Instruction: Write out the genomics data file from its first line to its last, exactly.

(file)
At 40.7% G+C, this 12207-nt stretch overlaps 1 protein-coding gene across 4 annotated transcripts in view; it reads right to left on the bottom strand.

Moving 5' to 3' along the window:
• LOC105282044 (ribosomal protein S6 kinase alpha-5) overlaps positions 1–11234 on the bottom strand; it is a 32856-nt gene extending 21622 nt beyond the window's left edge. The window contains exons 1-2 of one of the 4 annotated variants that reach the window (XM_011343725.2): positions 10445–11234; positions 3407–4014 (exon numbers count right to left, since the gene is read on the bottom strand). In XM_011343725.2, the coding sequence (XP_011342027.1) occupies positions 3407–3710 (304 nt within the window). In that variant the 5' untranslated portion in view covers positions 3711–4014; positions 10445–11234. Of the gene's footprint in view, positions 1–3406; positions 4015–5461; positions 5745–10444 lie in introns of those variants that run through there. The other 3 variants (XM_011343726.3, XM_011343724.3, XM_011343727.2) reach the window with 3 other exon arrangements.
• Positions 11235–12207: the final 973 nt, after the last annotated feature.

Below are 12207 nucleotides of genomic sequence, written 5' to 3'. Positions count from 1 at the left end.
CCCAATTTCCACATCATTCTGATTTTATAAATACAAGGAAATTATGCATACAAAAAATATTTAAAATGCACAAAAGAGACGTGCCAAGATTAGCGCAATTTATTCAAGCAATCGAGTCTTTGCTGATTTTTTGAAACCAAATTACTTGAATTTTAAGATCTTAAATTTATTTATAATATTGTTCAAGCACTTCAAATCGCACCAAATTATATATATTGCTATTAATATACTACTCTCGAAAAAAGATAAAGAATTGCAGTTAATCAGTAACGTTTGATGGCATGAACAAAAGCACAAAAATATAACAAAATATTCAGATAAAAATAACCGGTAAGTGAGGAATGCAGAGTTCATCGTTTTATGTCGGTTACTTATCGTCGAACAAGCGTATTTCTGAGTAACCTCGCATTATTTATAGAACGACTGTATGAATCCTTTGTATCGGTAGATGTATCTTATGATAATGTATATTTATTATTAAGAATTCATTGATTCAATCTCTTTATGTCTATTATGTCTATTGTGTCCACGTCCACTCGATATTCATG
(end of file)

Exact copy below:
At 40.7% G+C, this 12207-nt stretch overlaps 1 protein-coding gene across 4 annotated transcripts in view; it reads right to left on the bottom strand.

Moving 5' to 3' along the window:
• LOC105282044 (ribosomal protein S6 kinase alpha-5) overlaps positions 1–11234 on the bottom strand; it is a 32856-nt gene extending 21622 nt beyond the window's left edge. The window contains exons 1-2 of one of the 4 annotated variants that reach the window (XM_011343725.2): positions 10445–11234; positions 3407–4014 (exon numbers count right to left, since the gene is read on the bottom strand). In XM_011343725.2, the coding sequence (XP_011342027.1) occupies positions 3407–3710 (304 nt within the window). In that variant the 5' untranslated portion in view covers positions 3711–4014; positions 10445–11234. Of the gene's footprint in view, positions 1–3406; positions 4015–5461; positions 5745–10444 lie in introns of those variants that run through there. The other 3 variants (XM_011343726.3, XM_011343724.3, XM_011343727.2) reach the window with 3 other exon arrangements.
• Positions 11235–12207: the final 973 nt, after the last annotated feature.

Below are 12207 nucleotides of genomic sequence, written 5' to 3'. Positions count from 1 at the left end.
CCCAATTTCCACATCATTCTGATTTTATAAATACAAGGAAATTATGCATACAAAAAATATTTAAAATGCACAAAAGAGACGTGCCAAGATTAGCGCAATTTATTCAAGCAATCGAGTCTTTGCTGATTTTTTGAAACCAAATTACTTGAATTTTAAGATCTTAAATTTATTTATAATATTGTTCAAGCACTTCAAATCGCACCAAATTATATATATTGCTATTAATATACTACTCTCGAAAAAAGATAAAGAATTGCAGTTAATCAGTAACGTTTGATGGCATGAACAAAAGCACAAAAATATAACAAAATATTCAGATAAAAATAACCGGTAAGTGAGGAATGCAGAGTTCATCGTTTTATGTCGGTTACTTATCGTCGAACAAGCGTATTTCTGAGTAACCTCGCATTATTTATAGAACGACTGTATGAATCCTTTGTATCGGTAGATGTATCTTATGATAATGTATATTTATTATTAAGAATTCATTGATTCAATCTCTTTATGTCTATTATGTCTATTGTGTCCACGTCCACTCGATATTCATG